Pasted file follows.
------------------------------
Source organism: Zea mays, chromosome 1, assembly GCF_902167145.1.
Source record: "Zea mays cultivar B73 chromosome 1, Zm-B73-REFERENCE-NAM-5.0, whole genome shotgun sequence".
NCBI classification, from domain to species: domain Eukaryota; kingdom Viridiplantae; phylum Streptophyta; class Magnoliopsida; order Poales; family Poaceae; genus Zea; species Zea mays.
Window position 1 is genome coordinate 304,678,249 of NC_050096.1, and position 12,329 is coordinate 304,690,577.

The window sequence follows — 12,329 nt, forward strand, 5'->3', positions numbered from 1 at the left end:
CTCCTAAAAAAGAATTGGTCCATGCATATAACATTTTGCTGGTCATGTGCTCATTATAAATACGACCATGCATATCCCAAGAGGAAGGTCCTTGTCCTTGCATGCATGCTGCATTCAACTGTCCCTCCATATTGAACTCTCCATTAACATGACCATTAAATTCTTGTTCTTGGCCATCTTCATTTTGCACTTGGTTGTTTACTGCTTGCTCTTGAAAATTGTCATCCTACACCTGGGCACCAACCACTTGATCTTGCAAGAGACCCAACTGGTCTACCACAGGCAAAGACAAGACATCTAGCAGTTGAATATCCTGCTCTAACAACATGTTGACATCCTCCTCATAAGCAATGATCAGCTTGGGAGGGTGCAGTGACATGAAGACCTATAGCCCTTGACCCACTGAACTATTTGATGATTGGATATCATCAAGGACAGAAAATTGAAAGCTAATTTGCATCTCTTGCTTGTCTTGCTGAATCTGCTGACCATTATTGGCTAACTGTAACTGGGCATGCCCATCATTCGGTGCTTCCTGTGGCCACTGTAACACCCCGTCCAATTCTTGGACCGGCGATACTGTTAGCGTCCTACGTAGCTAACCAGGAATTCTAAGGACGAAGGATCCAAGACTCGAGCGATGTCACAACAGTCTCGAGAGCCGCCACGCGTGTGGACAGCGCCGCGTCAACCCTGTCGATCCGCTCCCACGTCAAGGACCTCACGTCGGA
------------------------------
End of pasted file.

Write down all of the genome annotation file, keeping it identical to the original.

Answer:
Source organism: Zea mays, chromosome 1, assembly GCF_902167145.1.
Source record: "Zea mays cultivar B73 chromosome 1, Zm-B73-REFERENCE-NAM-5.0, whole genome shotgun sequence".
NCBI classification, from domain to species: domain Eukaryota; kingdom Viridiplantae; phylum Streptophyta; class Magnoliopsida; order Poales; family Poaceae; genus Zea; species Zea mays.
Window position 1 is genome coordinate 304,678,249 of NC_050096.1, and position 12,329 is coordinate 304,690,577.

The window sequence follows — 12,329 nt, forward strand, 5'->3', positions numbered from 1 at the left end:
CTCCTAAAAAAGAATTGGTCCATGCATATAACATTTTGCTGGTCATGTGCTCATTATAAATACGACCATGCATATCCCAAGAGGAAGGTCCTTGTCCTTGCATGCATGCTGCATTCAACTGTCCCTCCATATTGAACTCTCCATTAACATGACCATTAAATTCTTGTTCTTGGCCATCTTCATTTTGCACTTGGTTGTTTACTGCTTGCTCTTGAAAATTGTCATCCTACACCTGGGCACCAACCACTTGATCTTGCAAGAGACCCAACTGGTCTACCACAGGCAAAGACAAGACATCTAGCAGTTGAATATCCTGCTCTAACAACATGTTGACATCCTCCTCATAAGCAATGATCAGCTTGGGAGGGTGCAGTGACATGAAGACCTATAGCCCTTGACCCACTGAACTATTTGATGATTGGATATCATCAAGGACAGAAAATTGAAAGCTAATTTGCATCTCTTGCTTGTCTTGCTGAATCTGCTGACCATTATTGGCTAACTGTAACTGGGCATGCCCATCATTCGGTGCTTCCTGTGGCCACTGTAACACCCCGTCCAATTCTTGGACCGGCGATACTGTTAGCGTCCTACGTAGCTAACCAGGAATTCTAAGGACGAAGGATCCAAGACTCGAGCGATGTCACAACAGTCTCGAGAGCCGCCACGCGTGTGGACAGCGCCGCGTCAACCCTGTCGATCCGCTCCCACGTCAAGGACCTCACGTCGGA